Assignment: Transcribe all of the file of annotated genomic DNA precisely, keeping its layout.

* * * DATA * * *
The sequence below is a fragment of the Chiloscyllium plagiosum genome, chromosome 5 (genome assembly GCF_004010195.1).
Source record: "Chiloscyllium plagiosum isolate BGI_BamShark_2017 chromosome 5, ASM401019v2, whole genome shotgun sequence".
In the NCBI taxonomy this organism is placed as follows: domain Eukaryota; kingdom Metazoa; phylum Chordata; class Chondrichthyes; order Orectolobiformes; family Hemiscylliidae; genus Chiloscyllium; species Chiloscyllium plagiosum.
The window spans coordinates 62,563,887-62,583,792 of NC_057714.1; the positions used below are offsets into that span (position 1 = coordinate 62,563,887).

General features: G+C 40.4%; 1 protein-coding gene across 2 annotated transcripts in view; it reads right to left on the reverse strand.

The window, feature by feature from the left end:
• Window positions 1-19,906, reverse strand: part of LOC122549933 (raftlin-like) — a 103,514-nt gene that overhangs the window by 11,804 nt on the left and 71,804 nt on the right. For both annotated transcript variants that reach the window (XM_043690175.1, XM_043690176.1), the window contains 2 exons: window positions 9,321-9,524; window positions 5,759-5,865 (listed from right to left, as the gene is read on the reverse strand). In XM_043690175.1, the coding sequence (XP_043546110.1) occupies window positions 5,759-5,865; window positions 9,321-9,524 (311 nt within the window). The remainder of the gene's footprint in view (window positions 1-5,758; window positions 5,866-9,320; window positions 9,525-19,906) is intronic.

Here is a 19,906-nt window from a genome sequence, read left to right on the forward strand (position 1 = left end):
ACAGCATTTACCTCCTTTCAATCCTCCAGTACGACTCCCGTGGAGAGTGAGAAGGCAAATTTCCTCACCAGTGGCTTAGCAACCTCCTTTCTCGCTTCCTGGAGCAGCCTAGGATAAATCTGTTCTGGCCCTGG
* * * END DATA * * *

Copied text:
The sequence below is a fragment of the Chiloscyllium plagiosum genome, chromosome 5 (genome assembly GCF_004010195.1).
Source record: "Chiloscyllium plagiosum isolate BGI_BamShark_2017 chromosome 5, ASM401019v2, whole genome shotgun sequence".
In the NCBI taxonomy this organism is placed as follows: domain Eukaryota; kingdom Metazoa; phylum Chordata; class Chondrichthyes; order Orectolobiformes; family Hemiscylliidae; genus Chiloscyllium; species Chiloscyllium plagiosum.
The window spans coordinates 62,563,887-62,583,792 of NC_057714.1; the positions used below are offsets into that span (position 1 = coordinate 62,563,887).

General features: G+C 40.4%; 1 protein-coding gene across 2 annotated transcripts in view; it reads right to left on the reverse strand.

The window, feature by feature from the left end:
• Window positions 1-19,906, reverse strand: part of LOC122549933 (raftlin-like) — a 103,514-nt gene that overhangs the window by 11,804 nt on the left and 71,804 nt on the right. For both annotated transcript variants that reach the window (XM_043690175.1, XM_043690176.1), the window contains 2 exons: window positions 9,321-9,524; window positions 5,759-5,865 (listed from right to left, as the gene is read on the reverse strand). In XM_043690175.1, the coding sequence (XP_043546110.1) occupies window positions 5,759-5,865; window positions 9,321-9,524 (311 nt within the window). The remainder of the gene's footprint in view (window positions 1-5,758; window positions 5,866-9,320; window positions 9,525-19,906) is intronic.

Here is a 19,906-nt window from a genome sequence, read left to right on the forward strand (position 1 = left end):
ACAGCATTTACCTCCTTTCAATCCTCCAGTACGACTCCCGTGGAGAGTGAGAAGGCAAATTTCCTCACCAGTGGCTTAGCAACCTCCTTTCTCGCTTCCTGGAGCAGCCTAGGATAAATCTGTTCTGGCCCTGG